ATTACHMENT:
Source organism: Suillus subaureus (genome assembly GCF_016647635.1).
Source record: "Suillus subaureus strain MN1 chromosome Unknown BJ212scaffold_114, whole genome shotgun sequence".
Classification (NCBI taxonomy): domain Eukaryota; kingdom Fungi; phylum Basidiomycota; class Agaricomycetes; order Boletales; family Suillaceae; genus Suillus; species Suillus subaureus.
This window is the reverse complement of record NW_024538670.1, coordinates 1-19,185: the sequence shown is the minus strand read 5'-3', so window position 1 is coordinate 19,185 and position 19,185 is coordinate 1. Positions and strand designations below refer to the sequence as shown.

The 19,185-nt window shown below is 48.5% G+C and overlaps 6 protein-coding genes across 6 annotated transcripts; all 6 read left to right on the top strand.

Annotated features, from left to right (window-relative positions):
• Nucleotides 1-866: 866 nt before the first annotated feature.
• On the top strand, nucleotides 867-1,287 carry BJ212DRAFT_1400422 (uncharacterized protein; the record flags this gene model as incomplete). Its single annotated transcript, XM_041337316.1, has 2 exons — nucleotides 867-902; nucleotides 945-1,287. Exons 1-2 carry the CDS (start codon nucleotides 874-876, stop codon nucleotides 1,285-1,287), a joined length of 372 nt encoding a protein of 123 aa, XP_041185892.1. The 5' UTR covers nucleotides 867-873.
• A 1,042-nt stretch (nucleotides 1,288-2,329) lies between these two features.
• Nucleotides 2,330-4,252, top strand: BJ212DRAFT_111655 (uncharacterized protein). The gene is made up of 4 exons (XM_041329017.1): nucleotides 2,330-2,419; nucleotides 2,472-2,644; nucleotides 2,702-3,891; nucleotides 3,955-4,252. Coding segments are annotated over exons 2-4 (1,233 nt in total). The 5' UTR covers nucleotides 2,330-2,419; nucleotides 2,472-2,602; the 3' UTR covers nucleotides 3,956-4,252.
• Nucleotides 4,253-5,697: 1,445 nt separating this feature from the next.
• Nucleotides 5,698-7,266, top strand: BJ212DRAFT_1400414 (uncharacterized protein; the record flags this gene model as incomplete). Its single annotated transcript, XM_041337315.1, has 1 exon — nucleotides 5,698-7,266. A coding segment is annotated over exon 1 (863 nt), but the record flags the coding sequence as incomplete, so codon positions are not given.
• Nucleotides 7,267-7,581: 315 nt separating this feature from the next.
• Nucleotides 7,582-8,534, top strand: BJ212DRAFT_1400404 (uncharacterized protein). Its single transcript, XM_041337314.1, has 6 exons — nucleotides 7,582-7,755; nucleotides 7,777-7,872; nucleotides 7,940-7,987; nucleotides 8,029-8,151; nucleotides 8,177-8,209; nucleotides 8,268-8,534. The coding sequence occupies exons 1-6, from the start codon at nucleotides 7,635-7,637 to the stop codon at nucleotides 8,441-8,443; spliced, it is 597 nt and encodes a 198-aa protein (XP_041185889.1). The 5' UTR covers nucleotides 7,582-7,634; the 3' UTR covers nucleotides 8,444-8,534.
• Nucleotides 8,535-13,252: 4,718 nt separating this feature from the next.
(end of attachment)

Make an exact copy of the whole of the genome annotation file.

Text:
Source organism: Suillus subaureus (genome assembly GCF_016647635.1).
Source record: "Suillus subaureus strain MN1 chromosome Unknown BJ212scaffold_114, whole genome shotgun sequence".
Classification (NCBI taxonomy): domain Eukaryota; kingdom Fungi; phylum Basidiomycota; class Agaricomycetes; order Boletales; family Suillaceae; genus Suillus; species Suillus subaureus.
This window is the reverse complement of record NW_024538670.1, coordinates 1-19,185: the sequence shown is the minus strand read 5'-3', so window position 1 is coordinate 19,185 and position 19,185 is coordinate 1. Positions and strand designations below refer to the sequence as shown.

The 19,185-nt window shown below is 48.5% G+C and overlaps 6 protein-coding genes across 6 annotated transcripts; all 6 read left to right on the top strand.

Annotated features, from left to right (window-relative positions):
• Nucleotides 1-866: 866 nt before the first annotated feature.
• On the top strand, nucleotides 867-1,287 carry BJ212DRAFT_1400422 (uncharacterized protein; the record flags this gene model as incomplete). Its single annotated transcript, XM_041337316.1, has 2 exons — nucleotides 867-902; nucleotides 945-1,287. Exons 1-2 carry the CDS (start codon nucleotides 874-876, stop codon nucleotides 1,285-1,287), a joined length of 372 nt encoding a protein of 123 aa, XP_041185892.1. The 5' UTR covers nucleotides 867-873.
• A 1,042-nt stretch (nucleotides 1,288-2,329) lies between these two features.
• Nucleotides 2,330-4,252, top strand: BJ212DRAFT_111655 (uncharacterized protein). The gene is made up of 4 exons (XM_041329017.1): nucleotides 2,330-2,419; nucleotides 2,472-2,644; nucleotides 2,702-3,891; nucleotides 3,955-4,252. Coding segments are annotated over exons 2-4 (1,233 nt in total). The 5' UTR covers nucleotides 2,330-2,419; nucleotides 2,472-2,602; the 3' UTR covers nucleotides 3,956-4,252.
• Nucleotides 4,253-5,697: 1,445 nt separating this feature from the next.
• Nucleotides 5,698-7,266, top strand: BJ212DRAFT_1400414 (uncharacterized protein; the record flags this gene model as incomplete). Its single annotated transcript, XM_041337315.1, has 1 exon — nucleotides 5,698-7,266. A coding segment is annotated over exon 1 (863 nt), but the record flags the coding sequence as incomplete, so codon positions are not given.
• Nucleotides 7,267-7,581: 315 nt separating this feature from the next.
• Nucleotides 7,582-8,534, top strand: BJ212DRAFT_1400404 (uncharacterized protein). Its single transcript, XM_041337314.1, has 6 exons — nucleotides 7,582-7,755; nucleotides 7,777-7,872; nucleotides 7,940-7,987; nucleotides 8,029-8,151; nucleotides 8,177-8,209; nucleotides 8,268-8,534. The coding sequence occupies exons 1-6, from the start codon at nucleotides 7,635-7,637 to the stop codon at nucleotides 8,441-8,443; spliced, it is 597 nt and encodes a 198-aa protein (XP_041185889.1). The 5' UTR covers nucleotides 7,582-7,634; the 3' UTR covers nucleotides 8,444-8,534.
• Nucleotides 8,535-13,252: 4,718 nt separating this feature from the next.